Jungle training puts heat on RAAF security force

In preparation for Exercise Talisman Sabre, Royal Australian Air Force’s 2 Security Forces Squadron (2SECFOR) recently joined Army units in jungle warfighting training.

CAPTION: Air Defence Guards from No. 2 Security Forces Squadron conduct Exercise Regional War Fighter in Tully Training Area, Queensland. Photo by Flying Officer Sharm Heitmann.

During Exercise Regional War Fighter, 1 Rifle Flight (1RFLT) from 2SECFOR was attached to the 8th/9th Battalion, Royal Australian Regiment (8/9RAR), forming one of its platoons within Combat Team Charlie.

The team completed a range of activities pertinent to the defence of an airfield in close terrain through the Army’s combat training wing and jungle training wing at the Tully training area.

1RFLT Commander Flying Officer Sharm Heitmann said the wet-season climate demanded resilience and leadership from the 2SECFOR personnel.

“Tully was an extremely complex environment due to the thick vegetation limiting vision, and the high heat, making the experience physically demanding,” Flying Officer Heitmann said.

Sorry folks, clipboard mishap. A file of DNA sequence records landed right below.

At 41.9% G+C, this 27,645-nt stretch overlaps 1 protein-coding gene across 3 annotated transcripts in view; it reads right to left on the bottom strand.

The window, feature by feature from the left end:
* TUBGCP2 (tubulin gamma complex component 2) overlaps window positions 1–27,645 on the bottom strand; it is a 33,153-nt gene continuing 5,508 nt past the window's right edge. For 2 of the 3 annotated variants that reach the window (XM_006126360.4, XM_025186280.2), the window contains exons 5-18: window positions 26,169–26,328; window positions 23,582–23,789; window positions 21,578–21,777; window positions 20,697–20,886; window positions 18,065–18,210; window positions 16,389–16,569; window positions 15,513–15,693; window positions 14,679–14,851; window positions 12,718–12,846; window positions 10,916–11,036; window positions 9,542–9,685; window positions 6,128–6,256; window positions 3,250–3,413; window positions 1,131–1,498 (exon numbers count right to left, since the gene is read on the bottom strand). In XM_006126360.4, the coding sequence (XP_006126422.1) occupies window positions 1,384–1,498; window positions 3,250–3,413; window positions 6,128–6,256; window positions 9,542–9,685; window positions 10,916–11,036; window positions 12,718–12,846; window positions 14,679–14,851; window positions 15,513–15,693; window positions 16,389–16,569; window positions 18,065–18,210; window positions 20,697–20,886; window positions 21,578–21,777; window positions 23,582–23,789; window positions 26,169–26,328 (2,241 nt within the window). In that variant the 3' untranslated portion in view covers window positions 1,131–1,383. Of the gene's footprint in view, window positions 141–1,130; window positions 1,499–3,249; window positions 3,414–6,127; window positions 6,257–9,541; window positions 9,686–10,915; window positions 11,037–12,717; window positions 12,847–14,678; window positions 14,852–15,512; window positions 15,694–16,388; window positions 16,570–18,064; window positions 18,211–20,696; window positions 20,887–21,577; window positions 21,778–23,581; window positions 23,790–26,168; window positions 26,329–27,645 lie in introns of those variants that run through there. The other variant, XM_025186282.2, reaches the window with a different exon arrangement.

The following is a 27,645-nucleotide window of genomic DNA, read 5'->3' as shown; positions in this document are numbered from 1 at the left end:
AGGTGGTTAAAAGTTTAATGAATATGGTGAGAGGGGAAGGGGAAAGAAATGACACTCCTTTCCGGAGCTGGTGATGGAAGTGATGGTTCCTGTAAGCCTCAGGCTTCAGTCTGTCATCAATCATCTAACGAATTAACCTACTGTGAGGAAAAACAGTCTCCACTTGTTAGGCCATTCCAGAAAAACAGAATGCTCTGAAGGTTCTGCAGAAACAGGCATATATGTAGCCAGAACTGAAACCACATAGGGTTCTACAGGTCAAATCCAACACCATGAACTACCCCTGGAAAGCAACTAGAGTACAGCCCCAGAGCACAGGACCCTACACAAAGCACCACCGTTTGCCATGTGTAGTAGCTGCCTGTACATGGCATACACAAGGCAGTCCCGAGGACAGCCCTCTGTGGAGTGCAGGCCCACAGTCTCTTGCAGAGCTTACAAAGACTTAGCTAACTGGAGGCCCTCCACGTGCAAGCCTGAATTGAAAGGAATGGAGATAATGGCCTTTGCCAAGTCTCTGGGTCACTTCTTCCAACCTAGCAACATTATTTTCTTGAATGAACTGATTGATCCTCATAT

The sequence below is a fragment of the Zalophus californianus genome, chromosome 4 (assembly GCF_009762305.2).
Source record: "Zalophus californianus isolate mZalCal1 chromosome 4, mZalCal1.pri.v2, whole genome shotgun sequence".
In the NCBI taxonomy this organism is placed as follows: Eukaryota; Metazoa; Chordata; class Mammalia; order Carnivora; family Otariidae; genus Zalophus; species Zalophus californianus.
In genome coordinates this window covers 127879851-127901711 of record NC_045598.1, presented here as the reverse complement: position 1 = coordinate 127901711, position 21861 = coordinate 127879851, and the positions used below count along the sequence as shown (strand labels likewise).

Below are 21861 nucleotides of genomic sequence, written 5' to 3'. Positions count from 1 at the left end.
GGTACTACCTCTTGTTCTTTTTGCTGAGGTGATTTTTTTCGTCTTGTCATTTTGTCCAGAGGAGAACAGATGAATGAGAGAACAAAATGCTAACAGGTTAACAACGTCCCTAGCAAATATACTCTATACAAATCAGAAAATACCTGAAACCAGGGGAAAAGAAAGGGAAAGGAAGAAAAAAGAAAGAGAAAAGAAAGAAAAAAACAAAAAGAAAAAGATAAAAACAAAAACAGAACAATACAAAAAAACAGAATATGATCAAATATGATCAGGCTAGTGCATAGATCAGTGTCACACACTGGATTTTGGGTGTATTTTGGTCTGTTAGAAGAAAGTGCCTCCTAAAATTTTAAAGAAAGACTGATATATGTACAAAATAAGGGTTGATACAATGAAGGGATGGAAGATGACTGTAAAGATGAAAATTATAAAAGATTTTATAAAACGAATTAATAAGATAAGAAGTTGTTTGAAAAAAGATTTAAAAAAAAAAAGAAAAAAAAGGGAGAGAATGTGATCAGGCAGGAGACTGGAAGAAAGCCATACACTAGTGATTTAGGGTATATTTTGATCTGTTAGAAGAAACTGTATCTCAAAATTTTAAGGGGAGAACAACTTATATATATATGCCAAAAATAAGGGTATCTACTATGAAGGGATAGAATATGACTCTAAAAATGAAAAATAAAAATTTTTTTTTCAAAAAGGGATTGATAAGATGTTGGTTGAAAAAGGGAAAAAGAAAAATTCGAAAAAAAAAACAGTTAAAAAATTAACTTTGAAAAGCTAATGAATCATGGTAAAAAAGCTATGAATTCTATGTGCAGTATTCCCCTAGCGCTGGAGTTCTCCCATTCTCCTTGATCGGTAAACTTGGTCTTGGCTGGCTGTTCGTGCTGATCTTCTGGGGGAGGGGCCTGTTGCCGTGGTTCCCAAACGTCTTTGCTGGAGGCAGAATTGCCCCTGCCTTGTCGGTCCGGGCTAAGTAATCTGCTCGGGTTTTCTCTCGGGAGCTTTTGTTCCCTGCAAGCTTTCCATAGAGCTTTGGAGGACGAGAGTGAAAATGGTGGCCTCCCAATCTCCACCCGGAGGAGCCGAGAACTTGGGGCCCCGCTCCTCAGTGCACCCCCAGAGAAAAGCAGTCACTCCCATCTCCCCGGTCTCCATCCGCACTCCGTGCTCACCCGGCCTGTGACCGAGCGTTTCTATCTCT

“However, it was also very rewarding, seeing the team grow through the arduous activities.

“It was also a fantastic opportunity to work with the other officers and non-commissioned officers at 8/9RAR, and to share how we operate and learn from our mutual experiences.”

1RFLT’s integration with 8/9RAR, which is preparing to be the Ready Battle Group, was essential to deepening relationships and strengthening engagement – important when deploying to the near region as part of a joint force.

1RFLT was used as a quick reaction force with the job of conducting fighting patrols, camp searching, night ambushes, and delaying and shaping activities against an advancing enemy force.

Leading Aircraftman Blake Earnell, one of the scouts, was responsible for leading the patrol and observing likely enemy locations, identifying obstacles and pathfinding.

“We had never worked in a platoon or company-sized group like the infantry commonly do, therefore we learned how to manoeuvre and conduct missions with large groups to complete the main goal,” Leading Aircraftman Blake said.

“Although Tully is extremely unforgiving due to the harsh environment, it is also very rewarding when you complete an exercise like that.”

For Flying Officer Heitmann and the 1RFLT team, the end of the exercise was cause for celebrating a hard job well done with their Army counterparts at the Tully Mess.

“The skills gained through these experiences are directly relatable to how we could conduct ourselves in the close terrain in the near region, and on bases such as RAAF Base Scherger,” he said.

 

 


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Posted by Brian Hartigan

Managing Editor Contact Publishing Pty Ltd PO Box 3091 Minnamurra NSW 2533 AUSTRALIA

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